Help I have received? Unfortunately very little. Substance abusers are pariahs; my experience is that everyone wants to pass the buck. Get 'em in, get 'em out. And once they're out? The lack of structured support leads so often right back to failure... While I was involved in my husband's treatment at the hospital, they were very interested in my opinions and observations, but offered ME no support other than to tell me to take care of myself. To put my own care before my husbands so I could better take care of him. I did end up seeing the same therapist IN the hospital as my husband but all he did was throw a bunch of pills at me, tell me that I was a caretaker from early on in my childhood and that I needed to put my own oxygen mask on before trying to save anyone else on the crashing plane. He called me "a basket case trying to manage a bigger basket case." And I always left his sessions feeling WORSE about myself!! My own family has distanced itself from me because of the marriage.

I returned to work at the end of January. I also came off of all the psychiatric drugs I'd been put on. I realized that the answer, for myself, lay not in pills but in myself. I needed to take control over my own life and choices, and stop allowing his life and choices to dictate the way I felt. Please understand this did not happen overnight, but over time. In March, I told him that if he continued to make the wrong choices (he was still using drugs) I could not stay by his side. But I also made it clear that if he wanted to work toward recovery and step out of the vicious cycle he was in, that I would be right there beside him. To date, I have not seen him do this and now I find myself faced with a very hard and painful decision: do I stay or do I go? Is there anything I haven't done to help this person? Am I harming myself more than helping him? People always shake their heads at me in amazement and tell me I have a "big heart." I don't really know what they mean, for in my opinion when you love someone you will walk through fire to help them. You always find strength beyond what you thought you were capable of enduring. I have never once questioned whether I was doing "right" all those times I stood by his side. But now, I realize that he is choosing suicide still --that addiction is nothing but a slow, slow death. Getting high is a numbing of the senses, a denial of choice, a denial of feeling - whether good or bad. And I don't see myself as a true caregiver any longer, only someone imposing my own morality on his life, trying to force worth and meaning onto him when he cannot and will not accept it. I can't live his life for him. I can only live mine. And if he is choosing to deny himself the reality of life, well, I feel I have to leave this relationship and move on with my living.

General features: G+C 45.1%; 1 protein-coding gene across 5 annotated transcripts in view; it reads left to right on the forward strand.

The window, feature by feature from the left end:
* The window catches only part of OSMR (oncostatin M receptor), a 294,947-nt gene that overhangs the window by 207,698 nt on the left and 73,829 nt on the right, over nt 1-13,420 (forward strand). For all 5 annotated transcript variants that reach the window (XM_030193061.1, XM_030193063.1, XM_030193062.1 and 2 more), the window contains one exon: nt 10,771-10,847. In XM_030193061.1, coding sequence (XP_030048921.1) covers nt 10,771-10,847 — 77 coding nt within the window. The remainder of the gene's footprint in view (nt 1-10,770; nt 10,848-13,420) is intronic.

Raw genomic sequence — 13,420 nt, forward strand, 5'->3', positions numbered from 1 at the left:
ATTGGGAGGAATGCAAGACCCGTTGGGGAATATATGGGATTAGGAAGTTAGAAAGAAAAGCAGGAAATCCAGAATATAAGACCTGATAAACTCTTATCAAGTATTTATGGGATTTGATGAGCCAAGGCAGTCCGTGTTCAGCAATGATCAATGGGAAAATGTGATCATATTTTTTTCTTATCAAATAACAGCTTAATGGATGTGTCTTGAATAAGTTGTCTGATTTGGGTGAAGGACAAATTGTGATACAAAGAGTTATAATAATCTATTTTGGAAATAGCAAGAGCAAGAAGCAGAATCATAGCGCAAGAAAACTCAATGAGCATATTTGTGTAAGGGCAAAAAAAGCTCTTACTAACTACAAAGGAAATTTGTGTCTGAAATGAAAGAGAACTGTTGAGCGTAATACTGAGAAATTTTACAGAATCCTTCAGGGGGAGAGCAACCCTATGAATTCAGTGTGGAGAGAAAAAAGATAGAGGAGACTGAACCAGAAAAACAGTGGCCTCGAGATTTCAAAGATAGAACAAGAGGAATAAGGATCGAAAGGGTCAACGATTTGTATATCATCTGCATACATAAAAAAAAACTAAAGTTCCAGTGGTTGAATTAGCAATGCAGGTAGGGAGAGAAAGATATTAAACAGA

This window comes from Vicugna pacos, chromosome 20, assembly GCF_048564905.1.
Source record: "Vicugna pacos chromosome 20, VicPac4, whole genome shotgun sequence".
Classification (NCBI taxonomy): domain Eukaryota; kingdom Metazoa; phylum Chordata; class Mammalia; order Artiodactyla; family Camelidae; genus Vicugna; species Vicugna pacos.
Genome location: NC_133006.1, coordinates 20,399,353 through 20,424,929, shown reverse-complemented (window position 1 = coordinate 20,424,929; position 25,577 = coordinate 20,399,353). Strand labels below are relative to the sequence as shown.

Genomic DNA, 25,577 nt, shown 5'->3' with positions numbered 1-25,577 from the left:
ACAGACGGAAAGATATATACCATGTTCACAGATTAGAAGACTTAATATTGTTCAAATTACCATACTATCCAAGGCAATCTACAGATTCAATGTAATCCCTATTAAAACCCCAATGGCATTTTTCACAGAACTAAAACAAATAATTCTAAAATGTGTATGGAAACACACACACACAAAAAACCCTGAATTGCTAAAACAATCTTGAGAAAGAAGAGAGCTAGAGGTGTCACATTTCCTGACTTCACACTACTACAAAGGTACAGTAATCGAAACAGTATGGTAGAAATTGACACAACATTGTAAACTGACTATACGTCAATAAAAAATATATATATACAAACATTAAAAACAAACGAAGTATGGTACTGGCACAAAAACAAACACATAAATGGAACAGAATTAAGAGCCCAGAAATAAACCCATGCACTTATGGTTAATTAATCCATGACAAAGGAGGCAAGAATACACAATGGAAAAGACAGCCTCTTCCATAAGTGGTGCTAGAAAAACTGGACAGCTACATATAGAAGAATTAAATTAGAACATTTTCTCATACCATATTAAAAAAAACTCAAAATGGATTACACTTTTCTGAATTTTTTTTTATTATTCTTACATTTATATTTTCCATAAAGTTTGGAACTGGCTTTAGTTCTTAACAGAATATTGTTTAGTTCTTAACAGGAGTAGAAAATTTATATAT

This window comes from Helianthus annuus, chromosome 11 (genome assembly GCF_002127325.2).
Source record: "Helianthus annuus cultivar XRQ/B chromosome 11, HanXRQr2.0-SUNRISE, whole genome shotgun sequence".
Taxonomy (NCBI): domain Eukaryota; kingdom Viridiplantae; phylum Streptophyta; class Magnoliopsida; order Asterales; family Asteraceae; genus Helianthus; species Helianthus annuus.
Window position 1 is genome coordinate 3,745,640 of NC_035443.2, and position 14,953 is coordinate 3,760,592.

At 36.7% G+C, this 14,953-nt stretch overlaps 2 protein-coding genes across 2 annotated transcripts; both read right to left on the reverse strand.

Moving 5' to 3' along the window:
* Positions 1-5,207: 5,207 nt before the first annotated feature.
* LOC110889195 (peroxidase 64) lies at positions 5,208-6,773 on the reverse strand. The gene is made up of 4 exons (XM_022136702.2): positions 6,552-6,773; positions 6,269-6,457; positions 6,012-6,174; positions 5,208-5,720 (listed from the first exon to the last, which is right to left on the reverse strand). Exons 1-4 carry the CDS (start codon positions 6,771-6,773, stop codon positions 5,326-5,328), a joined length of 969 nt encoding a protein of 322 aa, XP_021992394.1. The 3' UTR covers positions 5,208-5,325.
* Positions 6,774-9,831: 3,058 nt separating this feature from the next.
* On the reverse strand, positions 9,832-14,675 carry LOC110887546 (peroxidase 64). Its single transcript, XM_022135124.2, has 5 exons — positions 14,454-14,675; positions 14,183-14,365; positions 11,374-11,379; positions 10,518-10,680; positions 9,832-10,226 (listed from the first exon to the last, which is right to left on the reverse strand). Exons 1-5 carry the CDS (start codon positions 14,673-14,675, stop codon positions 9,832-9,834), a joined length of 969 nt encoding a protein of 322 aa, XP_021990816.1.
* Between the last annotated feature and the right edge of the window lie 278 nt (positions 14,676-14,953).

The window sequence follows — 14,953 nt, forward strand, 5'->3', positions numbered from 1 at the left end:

What I did find, in terms of support, was compassion on your website, people going through similar self-questioning/doubts, a sense that I'm not alone in this, and a place where I could vent during my darkest days and receive kind words in return. And the focus on the spiritual side of all of this, which is extremely meaningful to me, was very evident on the site and helped to give me perspective. The journal exercises are great springboards to self-searching

What I forgot to mention is what I do for a living -- I am also a caregiver at work! I am the head of academic advising at a local art college of about 400 students - their surrogate mom, if you will, who helps them maneuver through the red tape of college life and make decisions about their futures. I arbitrate conflicts between students and faculty and simply provide an open ear when they have a beef or need a shoulder to cry on. I'm also the advocate for students with learning disabilities. And as Assistant Dean of the college, I help develop new policies, procedures and support programs in response to student needs. I LOVE MY JOB!!! As the school psychologist once said to me, "Remi, your bus doesn't HAVE a stop!"

My experience with my husband has helped me in my counseling of students. Something about me or the way I talk to them causes them to open up to me in ways I know they don't open up to others. I speak with them very candidly about my own experiences with depression -- and their eyes just light up when they realize that even people like their assistant dean can fall apart!!! And then the door opens for me to convince them to get help from our counseling office. I can't tell you how many I have walked there personally and stayed as their advocate when they were too uncomfortable to seek help on their own. Now that is a blessing.

Do I deserve the spotlight? I don't think so. I have been loyal and loving and tenacious, but nothing special. Just a human being that believed in the innate right to life of another... and the bright potential of the soul within him... but maybe my experience can help someone else struggling with these issues.

Thank you for the opportunity to share my struggle. And thank you, Gail. You are wonderful.

zophiel